Diseases Associated With Poverty : Malaria

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Yujin Sung Barrett AP World History 24 March 2017 KC 6.1.3: Disease, scientific innovations, and conflict led to demographic shifts. Diseases associated with poverty: Malaria Malaria or other similar diseases like malaria has been recognized and encountered by humans for more than 4,000 years. Malaria is caused by the genus Plasmodium parasites, which enter the human body and are transmitted to people through the bite of a mosquito infected with the parasite (Q&A, Malaria). Once the parasite enters the human body, the parasites multiply in the liver and then infect red blood cells. The malaria parasite was first discovered on November 6, 1880, by a French army surgeon named Charles Louis Al phonse Laveran. While stationed in…show more content…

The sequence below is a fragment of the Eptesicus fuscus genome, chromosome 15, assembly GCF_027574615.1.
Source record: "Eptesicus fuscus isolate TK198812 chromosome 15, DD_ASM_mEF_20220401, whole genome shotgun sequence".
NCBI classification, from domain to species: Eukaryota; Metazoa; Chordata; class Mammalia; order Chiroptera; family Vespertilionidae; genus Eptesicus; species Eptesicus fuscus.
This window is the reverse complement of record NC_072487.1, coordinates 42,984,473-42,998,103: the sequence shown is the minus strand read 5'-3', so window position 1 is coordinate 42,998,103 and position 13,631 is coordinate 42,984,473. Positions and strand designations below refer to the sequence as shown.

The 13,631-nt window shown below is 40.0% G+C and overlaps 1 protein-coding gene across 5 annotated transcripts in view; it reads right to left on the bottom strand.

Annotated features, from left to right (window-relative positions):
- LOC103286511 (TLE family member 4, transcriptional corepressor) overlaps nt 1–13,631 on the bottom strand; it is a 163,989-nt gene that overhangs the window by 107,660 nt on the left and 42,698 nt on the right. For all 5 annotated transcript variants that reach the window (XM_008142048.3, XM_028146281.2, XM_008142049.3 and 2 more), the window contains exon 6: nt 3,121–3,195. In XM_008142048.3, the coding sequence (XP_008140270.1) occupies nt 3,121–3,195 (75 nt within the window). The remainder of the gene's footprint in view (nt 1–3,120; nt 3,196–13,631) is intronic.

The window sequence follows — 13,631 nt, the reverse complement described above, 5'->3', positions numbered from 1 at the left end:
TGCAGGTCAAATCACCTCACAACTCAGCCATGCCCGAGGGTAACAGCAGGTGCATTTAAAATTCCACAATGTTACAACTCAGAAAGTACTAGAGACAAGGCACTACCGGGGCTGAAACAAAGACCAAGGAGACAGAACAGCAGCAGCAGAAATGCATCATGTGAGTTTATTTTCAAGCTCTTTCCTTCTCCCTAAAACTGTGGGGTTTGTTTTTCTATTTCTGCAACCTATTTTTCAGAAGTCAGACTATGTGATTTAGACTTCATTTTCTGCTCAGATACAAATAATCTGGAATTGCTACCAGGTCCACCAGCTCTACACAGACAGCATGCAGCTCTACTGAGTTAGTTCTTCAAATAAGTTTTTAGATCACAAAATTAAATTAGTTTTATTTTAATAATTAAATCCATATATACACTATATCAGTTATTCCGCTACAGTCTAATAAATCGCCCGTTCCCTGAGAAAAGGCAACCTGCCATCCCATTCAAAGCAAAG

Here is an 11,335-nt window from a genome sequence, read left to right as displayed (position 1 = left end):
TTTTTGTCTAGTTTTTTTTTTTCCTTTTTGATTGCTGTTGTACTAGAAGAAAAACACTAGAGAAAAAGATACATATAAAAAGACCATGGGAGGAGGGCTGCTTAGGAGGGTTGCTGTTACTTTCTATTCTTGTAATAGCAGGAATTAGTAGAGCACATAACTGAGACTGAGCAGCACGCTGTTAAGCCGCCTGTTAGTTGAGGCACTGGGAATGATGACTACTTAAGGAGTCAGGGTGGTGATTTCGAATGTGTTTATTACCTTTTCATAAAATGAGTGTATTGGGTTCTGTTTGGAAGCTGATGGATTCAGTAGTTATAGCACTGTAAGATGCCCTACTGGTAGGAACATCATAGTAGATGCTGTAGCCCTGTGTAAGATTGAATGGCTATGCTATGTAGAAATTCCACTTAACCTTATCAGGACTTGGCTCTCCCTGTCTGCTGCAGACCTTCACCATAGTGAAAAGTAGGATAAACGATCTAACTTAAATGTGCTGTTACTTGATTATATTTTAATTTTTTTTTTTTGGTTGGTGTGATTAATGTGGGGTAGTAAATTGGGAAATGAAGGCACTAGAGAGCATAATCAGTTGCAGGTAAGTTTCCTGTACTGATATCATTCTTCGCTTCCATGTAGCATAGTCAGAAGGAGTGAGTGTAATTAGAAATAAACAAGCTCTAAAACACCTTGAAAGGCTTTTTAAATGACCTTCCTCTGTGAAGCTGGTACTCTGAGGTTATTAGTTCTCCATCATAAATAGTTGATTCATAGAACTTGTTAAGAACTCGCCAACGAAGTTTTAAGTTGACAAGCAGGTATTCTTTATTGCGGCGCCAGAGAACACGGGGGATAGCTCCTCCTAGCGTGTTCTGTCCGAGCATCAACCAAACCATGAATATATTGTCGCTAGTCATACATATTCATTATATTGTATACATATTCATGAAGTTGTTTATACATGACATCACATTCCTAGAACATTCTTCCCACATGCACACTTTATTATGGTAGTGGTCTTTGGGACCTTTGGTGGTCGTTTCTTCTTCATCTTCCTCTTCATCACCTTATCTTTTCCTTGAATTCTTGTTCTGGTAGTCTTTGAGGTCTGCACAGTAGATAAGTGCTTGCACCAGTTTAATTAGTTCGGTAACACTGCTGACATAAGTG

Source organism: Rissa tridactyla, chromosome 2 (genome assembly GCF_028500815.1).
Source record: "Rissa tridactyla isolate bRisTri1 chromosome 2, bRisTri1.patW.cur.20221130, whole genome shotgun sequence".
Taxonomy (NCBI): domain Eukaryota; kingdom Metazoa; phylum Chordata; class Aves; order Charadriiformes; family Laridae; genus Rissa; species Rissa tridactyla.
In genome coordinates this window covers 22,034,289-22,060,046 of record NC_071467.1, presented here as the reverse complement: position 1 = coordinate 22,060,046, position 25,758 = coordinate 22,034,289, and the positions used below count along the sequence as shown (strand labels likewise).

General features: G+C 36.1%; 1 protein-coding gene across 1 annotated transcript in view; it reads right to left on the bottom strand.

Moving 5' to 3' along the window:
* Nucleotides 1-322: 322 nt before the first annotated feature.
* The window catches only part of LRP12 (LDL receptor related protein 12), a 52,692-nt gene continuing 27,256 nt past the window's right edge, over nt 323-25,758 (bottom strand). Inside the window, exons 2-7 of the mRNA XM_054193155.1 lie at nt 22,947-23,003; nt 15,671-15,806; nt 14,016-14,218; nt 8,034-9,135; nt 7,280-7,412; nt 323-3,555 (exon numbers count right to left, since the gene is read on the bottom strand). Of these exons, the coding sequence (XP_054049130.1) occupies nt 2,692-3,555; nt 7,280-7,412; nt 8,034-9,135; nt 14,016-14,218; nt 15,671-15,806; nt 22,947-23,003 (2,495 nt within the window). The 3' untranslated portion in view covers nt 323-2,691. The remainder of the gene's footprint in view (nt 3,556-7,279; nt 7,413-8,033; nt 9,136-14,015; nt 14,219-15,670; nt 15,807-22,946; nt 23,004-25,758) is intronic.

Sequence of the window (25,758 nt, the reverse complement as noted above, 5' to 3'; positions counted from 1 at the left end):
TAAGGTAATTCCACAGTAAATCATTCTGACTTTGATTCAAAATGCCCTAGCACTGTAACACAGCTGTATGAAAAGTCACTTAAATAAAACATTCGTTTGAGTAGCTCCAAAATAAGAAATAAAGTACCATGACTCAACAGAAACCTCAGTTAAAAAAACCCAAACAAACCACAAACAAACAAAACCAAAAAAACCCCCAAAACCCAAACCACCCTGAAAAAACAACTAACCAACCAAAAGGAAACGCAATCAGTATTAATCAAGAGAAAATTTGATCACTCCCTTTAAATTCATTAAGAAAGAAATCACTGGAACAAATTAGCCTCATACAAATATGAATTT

Also, human population movement from higher transmission areas jeopardizes reintroduction and resurgence in malaria-free regions, and in addition has undermined elimination works in the past. For that reason, it is important to understand the patterns of parasite dispersal in order to target control by pinpointing regions where the imported infections originate from and where they play a part in transmission. Globalization aided in impacting human health by population mobility. The source of epidemics throughout history can be traced back to human migration (Saker). The effects of these epidemics have changed whole societies. International efforts to prevent the spreading of infections from one country to another have been focused on. Early diseases that spread between Asia and Europe included the bubonic plague, influenzas of various types, and other similar contagious diseases. The world is more interdependent and connected than ever in the era of globalization. This is because inexpensive and efficient transportation allows access to almost everywhere and the increase of global trade of agricultural products brought an increasing number of people into contact with animal disease. Trade routes had long been established between Europe and Asia along which diseases were unintentionally transmitted. The management of malaria is a global role (Carter). Global institutions support the
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